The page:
I know it's a cliche that they are mentally tougher, but it really is true. Mental toughness, however is not only what happens on court. It starts when you are a kid practicing against the wall and with your friends, and it continues with your support system (your family, coaches) and the amount of practice you put in growing up. This is where the real confidence comes from, knowing that you put in the work and you had the experience required to put away that forehand to win Wimbledon one day. The important thing is to have your whole life in balance when you are out there competing against the whole world. The happiness in your personal life gives you that balance and strength to succeed. What makes you personal life complete is your support system, which for example could be your significant other, your coach, your parents, your trainer, your best friend, and all the people that help you on your journey. All these little things put together create a champion.

10. What is your best tennis experience so far? This could be tournament won, being alongside the DC team while they're crushing their competitors, rankings achieved, helping students?

I have to say that winning the Davis Cup Trophy with the Serbian Team was really an amazing experience. But, that was a team effort, which is very different when compared to winning matches and tournament in my playing career. It really is hard to point out one experience, but a few of them include becoming the best junior in my country, winning my frist ITF World Junior tournament in 1992, qualifying for the NCAA singles Championships in 1997, beating Michael Joyce which was my first win over a top 100 ATP player.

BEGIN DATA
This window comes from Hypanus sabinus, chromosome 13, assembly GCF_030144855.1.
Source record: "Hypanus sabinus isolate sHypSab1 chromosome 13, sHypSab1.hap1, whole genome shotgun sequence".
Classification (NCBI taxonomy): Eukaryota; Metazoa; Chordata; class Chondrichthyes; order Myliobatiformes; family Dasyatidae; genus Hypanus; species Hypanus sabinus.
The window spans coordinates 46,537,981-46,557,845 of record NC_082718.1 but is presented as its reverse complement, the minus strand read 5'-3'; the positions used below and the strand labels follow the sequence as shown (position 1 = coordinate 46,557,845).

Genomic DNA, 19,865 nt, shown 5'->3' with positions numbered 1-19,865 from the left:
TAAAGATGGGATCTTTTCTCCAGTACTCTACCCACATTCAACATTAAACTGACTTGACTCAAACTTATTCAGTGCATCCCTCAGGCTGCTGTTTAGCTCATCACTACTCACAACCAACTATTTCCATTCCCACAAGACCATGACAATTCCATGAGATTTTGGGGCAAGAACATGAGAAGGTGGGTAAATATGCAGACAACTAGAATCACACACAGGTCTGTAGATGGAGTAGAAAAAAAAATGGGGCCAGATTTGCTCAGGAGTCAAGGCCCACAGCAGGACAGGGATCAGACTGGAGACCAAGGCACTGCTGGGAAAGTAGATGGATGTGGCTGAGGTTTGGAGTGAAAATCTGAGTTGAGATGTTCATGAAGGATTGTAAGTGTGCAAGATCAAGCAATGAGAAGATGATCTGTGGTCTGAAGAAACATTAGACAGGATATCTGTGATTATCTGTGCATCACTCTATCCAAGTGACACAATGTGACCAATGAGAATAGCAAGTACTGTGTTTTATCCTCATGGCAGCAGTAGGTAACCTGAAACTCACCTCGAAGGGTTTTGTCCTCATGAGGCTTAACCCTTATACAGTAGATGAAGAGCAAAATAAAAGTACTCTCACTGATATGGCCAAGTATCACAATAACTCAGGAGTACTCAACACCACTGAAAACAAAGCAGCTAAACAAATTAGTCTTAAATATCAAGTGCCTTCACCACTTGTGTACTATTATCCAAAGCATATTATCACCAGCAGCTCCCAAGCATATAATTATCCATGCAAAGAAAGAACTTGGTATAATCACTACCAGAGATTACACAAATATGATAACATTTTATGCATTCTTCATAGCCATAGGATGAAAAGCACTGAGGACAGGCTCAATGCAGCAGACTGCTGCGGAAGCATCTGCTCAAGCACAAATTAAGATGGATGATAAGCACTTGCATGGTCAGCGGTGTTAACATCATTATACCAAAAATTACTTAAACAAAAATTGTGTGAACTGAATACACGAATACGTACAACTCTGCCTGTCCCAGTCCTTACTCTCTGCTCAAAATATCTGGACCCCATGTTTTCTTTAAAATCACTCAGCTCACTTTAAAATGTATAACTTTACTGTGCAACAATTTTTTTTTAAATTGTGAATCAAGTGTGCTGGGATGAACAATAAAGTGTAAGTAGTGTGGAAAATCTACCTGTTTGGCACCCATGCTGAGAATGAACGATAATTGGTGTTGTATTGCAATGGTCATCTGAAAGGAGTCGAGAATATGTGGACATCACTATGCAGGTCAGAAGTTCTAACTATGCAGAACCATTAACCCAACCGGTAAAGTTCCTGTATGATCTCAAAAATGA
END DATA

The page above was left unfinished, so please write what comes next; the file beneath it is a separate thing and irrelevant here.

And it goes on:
11. Davis Cup seems to be of higher importance overseas (Europe, S. America and Australia) than in the US. To what do you attribute this factor?

I am not entirely sure why that is, but it's possibly because there are so many more popular team sports in the U.S. It's is unfortunate that it is so, because Davis Cup competition creates a team sport experience out of an individual sport, which is very unique.

12. CAtennis.com has a magic wand that has the power to transform you into the commissioner of tennis (worldwide). What are some of the things that you would change in order for tennis to be a better experience for fans, players, coaches, tournament, parents, etc.?